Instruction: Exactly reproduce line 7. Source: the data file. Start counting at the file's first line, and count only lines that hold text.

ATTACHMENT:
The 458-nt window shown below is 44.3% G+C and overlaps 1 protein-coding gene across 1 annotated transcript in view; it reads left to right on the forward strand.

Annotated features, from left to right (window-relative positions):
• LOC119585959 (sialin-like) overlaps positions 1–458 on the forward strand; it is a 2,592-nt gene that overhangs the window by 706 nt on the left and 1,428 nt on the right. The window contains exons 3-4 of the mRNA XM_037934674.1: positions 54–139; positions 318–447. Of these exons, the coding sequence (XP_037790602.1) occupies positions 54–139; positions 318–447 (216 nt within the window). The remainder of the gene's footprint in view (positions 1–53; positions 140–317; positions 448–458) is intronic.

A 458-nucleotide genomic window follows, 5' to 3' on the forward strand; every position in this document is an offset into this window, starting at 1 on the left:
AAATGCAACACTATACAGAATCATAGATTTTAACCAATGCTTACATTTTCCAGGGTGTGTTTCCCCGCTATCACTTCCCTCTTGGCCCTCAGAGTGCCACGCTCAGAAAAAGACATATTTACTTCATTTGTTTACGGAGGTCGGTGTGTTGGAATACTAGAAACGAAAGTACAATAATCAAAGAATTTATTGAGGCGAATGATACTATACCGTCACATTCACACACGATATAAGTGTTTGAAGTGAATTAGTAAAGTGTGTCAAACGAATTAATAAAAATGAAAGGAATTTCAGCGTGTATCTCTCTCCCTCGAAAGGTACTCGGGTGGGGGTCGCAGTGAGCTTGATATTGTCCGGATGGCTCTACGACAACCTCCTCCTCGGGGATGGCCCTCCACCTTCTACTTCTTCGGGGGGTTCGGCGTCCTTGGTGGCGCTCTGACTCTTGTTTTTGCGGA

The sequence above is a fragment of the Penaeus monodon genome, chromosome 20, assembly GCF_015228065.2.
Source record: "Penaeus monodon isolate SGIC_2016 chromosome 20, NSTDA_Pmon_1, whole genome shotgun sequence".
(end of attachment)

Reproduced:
Source record: "Penaeus monodon isolate SGIC_2016 chromosome 20, NSTDA_Pmon_1, whole genome shotgun sequence".